Mansfield Report: November 2007

Capt. Tricia
Mansfield Report: November 2007
T he time-honored 1/8 ounce weedless spoon and Mann’s Baby 1-Minus have been racking up lots of redfish lately.
To re-cap the past month or so, fishing in the lower Laguna Madre has been very consistent consistently good or consistently tough! One day you're on 'em and the next day you'd swear that there wasn't a big fish within fifty miles. Such is nature though, and the daily challenge is what makes fishing the worthwhile pastime it is. When things went our way, tangling with our world famous brute-shouldered redfish was no less than awesome. Who can't get excited watching schools numbering in the hundreds aggressively work their way towards you? There were several savored moments when the entire water column would vibrate with their drumming, and we would shake too waiting for them to get within casting range.

A common mistake when adrenaline is high is blasting into or casting directly into these schools. As tempting as it is, this is not usually the best option. Often, the first hook-up will scatter the entire school and your partners will get a fleeting shot at best. Approach quietly and try to stay with them as long as possible. One way is to ease in and pick off single fish from the edges. A simple plastic tail works fine here, as does a spoon, but at times topwaters can cause a mad rush of whitewater as they compete with each other. As these fish bunch up more consistently, and they will through November, they can offer some of the most thrilling, drag chattering experiences the Laguna is famous for. I love big trout as much as anybody but big redfish have been much more realistic targets lately, so go with the best nature has to offer for the moment and enjoy every bit of it.

During September the overall water level rose more than one foot. That is big considering our average depth is only two and one half feet and the rise in water level gave both bait and predators a lot of water to use. The winds during the later part of the month and into early October basically went slack until late afternoons. Without appreciable current from the Gulf, we rely on wind to move water and when it doesn't move, all life becomes sluggish, including many scorched fishermen. What we found however, and it makes sense, is that during many of those dead calm days some good fish were consistently found holding in shallow, heavy grass. In theory, the oxygen content would be higher there because of the grass. A little 1/8th oz. weedless gold spoon, and even small topwaters, saved several days in otherwise tough conditions. You wouldn't even see these fish as they were buried deep in the grass, but going on faith is also a lot of what fishing with lures is about. No matter what the conditions are, the fish are somewhere. If the signs are good, believe they are there, and get in there and catch them!

Another dilemma we encountered was that the water went off-color in many areas. Cries of brown tide were common. However, the water, at least here, was not brown but more of a soupy green. There have been no reports of true brown tide from TP&W, and what allegedly occurred was estuarine eutrophication, basically caused from a heavy nutrient. Heavy rainfall, combined with high temperatures and low winds, evidently encouraged other types of nuisance algal blooms besides brown tide. There is a lot of information about this on the internet if anyone is interested. As of this writing patches still exist, but it not as widespread and there is plenty of clear water available.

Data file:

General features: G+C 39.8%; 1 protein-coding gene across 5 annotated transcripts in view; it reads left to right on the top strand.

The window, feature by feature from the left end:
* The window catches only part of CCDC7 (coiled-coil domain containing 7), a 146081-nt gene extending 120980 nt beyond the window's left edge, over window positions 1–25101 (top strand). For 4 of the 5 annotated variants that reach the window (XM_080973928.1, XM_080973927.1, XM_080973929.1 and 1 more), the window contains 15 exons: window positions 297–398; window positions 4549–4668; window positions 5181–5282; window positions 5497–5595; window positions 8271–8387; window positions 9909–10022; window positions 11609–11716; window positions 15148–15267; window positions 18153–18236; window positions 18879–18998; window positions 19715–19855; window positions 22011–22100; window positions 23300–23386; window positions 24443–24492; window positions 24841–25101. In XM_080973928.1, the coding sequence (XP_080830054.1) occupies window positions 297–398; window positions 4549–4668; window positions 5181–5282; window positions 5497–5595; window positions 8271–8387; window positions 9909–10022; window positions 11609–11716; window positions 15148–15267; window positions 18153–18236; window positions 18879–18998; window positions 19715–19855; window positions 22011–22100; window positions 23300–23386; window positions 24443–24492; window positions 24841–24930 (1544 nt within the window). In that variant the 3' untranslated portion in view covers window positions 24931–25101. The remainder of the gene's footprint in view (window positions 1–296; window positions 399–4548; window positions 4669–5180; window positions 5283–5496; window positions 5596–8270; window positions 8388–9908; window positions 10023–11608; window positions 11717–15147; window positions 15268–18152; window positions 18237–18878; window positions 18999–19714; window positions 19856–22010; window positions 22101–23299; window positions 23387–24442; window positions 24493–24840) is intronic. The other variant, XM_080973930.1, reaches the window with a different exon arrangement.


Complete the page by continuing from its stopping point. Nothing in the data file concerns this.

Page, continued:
Back to days without even a breath of air until late afternoon. There were smaller slot redfish on the sand early which provided a lot of sightcasting fun, but aside from finding some good fish buried in heavy shallow grass, the biggest bruisers were often out deeper in waist to shirt pocket water. We found many of them cruising just beneath the surface during those windless periods. If your presentation was too low you missed them all. The Mann's Baby Minus One worked very well in this situation as it stays less than a foot deep. So did little 1/8th oz. spoons and some topwaters, even during the hottest part of the day.

The bull tides of fall should be peaking about the time this issue hits the rack, and will continue slowly falling into the first part of February. When the levels first start to recede, we will see a mass exodus of shrimp leaving the back sloughs and marshes, and both trout and reds will be eagerly waiting to intercept them. We will be there too, watching for low birds hovering over pods of tailing reds and throwing Corkies along the current-swept drops. It will be also be time for bigger topwaters, and the highest anticipation will be wondering what sort of beast will slam the next cast.

Last year we started catching our magnum sized trout in mid-November, so no need to wait until the mythical months of January and February to hunt for your personal best. Lower tides, cooler water, and revolving winds will make those little tidal dumps much more special. Fish will be more concentrated, much easier to pattern, fatter, and just plain meaner as the year works toward it's close. Your standard techniques will apply, but the biggest factor in success will be getting into the water to do what you dream of. You're dreaming of it right now, so am I, and I can't wait to stuff my new Simms waders full of Corkies. The challenge will be there, will you?